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Int J Radiat Oncol Biol Phys. 2016 Oct 1;96(2):341-348. doi: 10.1016/j.ijrobp.2016.06.2445. Epub 2016 Jun 22.

Late Radiation and Cardiovascular Adverse Effects After Androgen Deprivation and High-Dose Radiation Therapy in Prostate Cancer: Results From the DART 01/05 Randomized Phase 3 Trial.

Author information

1
Hospital Universitario de la Princesa, Madrid, Spain. Electronic address: almudena.zapatero@salud.madrid.org.
2
Hospital Son Espases, Palma de Mallorca, Spain.
3
Hospital Universitari Vall d'Hebron, Barcelona, Spain.
4
Hospital General Universitario Gregorio Marañón, Madrid, Spain.
5
Hospital Universitario 12 de Octubre, Madrid, Spain.
6
Hospital General de Catalunya, Sant Cugat del Vallès and Hospital Universitario de Salamanca, Salamanca, Spain.
7
Hospital Plató, Barcelona, Spain.
8
Hospital Clinic, Barcelona, Spain.
9
Institut Català d'Oncologia, Barcelona, Spain.
10
Hospital Universitario de la Princesa, Madrid, Spain.
11
Hospital Do Meixoeiro, Vigo, Spain.

Abstract

PURPOSE:

To present data on the late toxicity endpoints of a randomized trial (DART 01/05) conducted to determine whether long-term androgen deprivation (LTAD) was superior to short-term AD (STAD) when combined with high-dose radiation therapy (HDRT) in patients with prostate cancer (PCa).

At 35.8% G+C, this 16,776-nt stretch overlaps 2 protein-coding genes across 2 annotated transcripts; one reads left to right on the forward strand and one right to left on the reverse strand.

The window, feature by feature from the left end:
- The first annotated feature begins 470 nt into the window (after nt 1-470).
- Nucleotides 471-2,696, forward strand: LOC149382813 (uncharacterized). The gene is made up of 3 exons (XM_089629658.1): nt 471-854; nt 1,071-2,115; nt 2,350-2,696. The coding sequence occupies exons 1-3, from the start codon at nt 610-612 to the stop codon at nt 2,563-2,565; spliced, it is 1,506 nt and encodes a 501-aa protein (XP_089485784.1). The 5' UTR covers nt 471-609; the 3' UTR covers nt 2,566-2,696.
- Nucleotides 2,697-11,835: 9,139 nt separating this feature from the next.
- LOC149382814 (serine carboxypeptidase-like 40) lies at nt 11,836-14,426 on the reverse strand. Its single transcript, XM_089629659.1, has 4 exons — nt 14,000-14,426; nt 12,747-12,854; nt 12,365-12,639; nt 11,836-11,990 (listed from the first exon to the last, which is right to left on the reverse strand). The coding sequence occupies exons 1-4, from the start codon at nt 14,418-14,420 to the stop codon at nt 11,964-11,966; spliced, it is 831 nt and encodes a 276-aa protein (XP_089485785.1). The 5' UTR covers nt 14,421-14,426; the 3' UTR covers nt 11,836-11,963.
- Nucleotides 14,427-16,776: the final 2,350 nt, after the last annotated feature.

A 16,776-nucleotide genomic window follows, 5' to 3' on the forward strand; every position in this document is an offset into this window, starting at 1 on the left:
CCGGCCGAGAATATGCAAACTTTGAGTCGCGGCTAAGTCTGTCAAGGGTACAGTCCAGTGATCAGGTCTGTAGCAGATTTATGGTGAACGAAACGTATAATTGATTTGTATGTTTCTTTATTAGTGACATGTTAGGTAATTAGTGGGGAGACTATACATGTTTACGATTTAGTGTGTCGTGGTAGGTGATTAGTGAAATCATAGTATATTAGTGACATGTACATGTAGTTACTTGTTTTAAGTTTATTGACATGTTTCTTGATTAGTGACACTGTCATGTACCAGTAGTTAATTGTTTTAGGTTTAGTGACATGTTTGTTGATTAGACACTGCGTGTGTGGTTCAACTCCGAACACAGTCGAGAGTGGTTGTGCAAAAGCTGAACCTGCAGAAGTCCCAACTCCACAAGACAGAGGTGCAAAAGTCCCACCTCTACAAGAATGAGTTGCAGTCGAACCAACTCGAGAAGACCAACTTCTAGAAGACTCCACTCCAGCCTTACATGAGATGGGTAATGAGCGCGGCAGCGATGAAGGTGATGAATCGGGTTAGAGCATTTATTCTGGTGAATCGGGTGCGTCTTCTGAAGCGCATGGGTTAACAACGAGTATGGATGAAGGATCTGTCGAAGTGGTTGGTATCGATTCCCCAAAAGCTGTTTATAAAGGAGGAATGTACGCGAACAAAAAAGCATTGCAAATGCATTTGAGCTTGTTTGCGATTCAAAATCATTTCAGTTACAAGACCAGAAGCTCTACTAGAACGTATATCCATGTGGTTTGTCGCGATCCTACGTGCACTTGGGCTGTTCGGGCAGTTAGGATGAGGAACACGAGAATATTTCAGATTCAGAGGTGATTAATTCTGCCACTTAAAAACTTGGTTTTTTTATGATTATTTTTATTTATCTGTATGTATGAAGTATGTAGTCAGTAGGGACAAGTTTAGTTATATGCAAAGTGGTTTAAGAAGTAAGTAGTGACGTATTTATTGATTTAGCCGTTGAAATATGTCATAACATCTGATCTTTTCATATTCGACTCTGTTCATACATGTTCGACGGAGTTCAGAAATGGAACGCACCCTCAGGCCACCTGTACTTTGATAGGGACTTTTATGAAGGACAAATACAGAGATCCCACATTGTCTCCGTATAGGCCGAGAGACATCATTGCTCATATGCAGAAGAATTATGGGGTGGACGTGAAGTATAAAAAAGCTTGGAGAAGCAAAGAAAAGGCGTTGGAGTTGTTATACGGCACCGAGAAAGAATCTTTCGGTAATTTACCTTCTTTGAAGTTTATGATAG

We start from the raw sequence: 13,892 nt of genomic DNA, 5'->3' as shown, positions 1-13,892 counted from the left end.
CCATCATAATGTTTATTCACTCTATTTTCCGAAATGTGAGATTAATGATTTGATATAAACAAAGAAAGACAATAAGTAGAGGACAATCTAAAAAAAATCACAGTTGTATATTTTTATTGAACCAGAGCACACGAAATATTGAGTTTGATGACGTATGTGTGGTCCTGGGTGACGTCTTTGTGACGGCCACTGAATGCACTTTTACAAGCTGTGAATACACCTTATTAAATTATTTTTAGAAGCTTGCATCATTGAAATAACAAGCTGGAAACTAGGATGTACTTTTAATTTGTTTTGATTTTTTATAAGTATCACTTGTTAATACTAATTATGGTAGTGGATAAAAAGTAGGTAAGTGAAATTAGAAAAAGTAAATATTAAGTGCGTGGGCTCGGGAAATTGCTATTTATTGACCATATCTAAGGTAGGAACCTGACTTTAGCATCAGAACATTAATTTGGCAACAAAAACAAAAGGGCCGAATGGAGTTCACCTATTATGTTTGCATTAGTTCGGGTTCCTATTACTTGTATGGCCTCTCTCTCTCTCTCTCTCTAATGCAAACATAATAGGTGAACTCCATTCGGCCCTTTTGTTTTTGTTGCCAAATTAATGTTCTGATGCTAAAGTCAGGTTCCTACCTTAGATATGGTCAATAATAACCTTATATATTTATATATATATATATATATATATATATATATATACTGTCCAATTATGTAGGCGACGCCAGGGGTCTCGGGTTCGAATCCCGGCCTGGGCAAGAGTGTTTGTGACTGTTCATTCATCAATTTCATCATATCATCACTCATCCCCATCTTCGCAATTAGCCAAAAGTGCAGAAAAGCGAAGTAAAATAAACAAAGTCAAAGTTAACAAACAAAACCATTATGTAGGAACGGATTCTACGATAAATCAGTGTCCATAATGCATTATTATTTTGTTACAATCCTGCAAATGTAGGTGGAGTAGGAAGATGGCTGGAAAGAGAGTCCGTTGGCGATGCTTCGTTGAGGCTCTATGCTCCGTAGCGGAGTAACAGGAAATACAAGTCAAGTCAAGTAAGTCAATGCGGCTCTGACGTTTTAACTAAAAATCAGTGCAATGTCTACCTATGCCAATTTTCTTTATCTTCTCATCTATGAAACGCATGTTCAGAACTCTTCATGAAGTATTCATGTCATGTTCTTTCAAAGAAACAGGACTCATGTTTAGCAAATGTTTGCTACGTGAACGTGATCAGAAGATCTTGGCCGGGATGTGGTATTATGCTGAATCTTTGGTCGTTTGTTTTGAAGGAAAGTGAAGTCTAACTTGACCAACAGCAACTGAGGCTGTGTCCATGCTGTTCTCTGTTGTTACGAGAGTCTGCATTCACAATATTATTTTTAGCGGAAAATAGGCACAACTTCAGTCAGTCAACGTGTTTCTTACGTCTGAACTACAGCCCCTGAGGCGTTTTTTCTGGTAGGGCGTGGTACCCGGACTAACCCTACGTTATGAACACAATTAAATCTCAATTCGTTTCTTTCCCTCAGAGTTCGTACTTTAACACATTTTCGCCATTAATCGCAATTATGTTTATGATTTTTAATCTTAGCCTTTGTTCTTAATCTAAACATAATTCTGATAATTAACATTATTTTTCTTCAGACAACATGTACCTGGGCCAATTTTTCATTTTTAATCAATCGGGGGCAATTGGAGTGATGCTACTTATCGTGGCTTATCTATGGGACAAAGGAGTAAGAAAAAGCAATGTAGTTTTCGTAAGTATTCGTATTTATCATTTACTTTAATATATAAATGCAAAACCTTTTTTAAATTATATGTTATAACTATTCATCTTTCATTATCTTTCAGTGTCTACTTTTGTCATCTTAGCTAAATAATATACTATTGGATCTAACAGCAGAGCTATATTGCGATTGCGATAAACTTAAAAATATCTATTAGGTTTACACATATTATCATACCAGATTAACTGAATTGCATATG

PATIENTS AND METHODS:

Between November 2005 and December 2010, 355 eligible men with cT1c-T3aN0M0 PCa and intermediate-risk and high-risk factors (2005 National Comprehensive Cancer Network criteria) were randomized to 4 months of AD combined with HDRT (median dose, 78 Gy) (STAD) or the same treatment followed by 24 months of AD (LTAD). Treatment-related complications were assessed using European Organization for Research and Treatment of Cancer-Radiation Therapy Oncology Group and Common Terminology Criteria for Adverse Events v3.0 scoring schemes. Multivariate analyses for late toxicity were done using the Fine-Gray method.

RESULTS:

The 5-year incidence of grade ≥2 rectal and urinary toxicity was 11.1% and 8.2% for LTAD and 7.6% and 7.3% for STAD, respectively. Compared with STAD, LTAD was not significantly associated with a higher risk of late grade ≥2 rectal toxicity (hazard ratio [HR] 1.360, 95% confidence interval [CI] 0.660-2.790, P=.410) or urinary toxicity (HR 1.028, 95% CI 0.495-2.130, P=.940). The multivariate analysis showed that a baseline history of intestinal comorbidity (HR 3.510, 95% CI 1.560-7.930, P=.025) and the rectal volume receiving >60 Gy (Vr60) (HR 1.030, 95% CI 1.001-1.060, P=.043) were the only factors significantly correlated with the risk of late grade ≥2 rectal complications. A history of previous surgical prostate manipulations was significantly associated with a higher risk of grade ≥2 urinary complications (HR 2.427, 95% CI 1.051-5.600, P=.038). Long-term AD (HR 2.090; 95% CI 1.170-3.720, P=.012) and a history of myocardial infarction (HR 2.080; 95% CI 1.130-3.810, P=.018) were significantly correlated with a higher probability of cardiovascular events.

CONCLUSION:

Long-term AD did not significantly impact urinary or rectal radiation-induced toxicity, although it was associated with a higher risk of cardiovascular events. Longer follow-up is needed to measure the impact of AD on late morbidity and non-PCa mortality.

TRIAL REGISTRATION:

ClinicalTrials.gov NCT02175212.

PMID:
27598804
DOI:
10.1016/j.ijrobp.2016.06.2445
[Indexed for MEDLINE]

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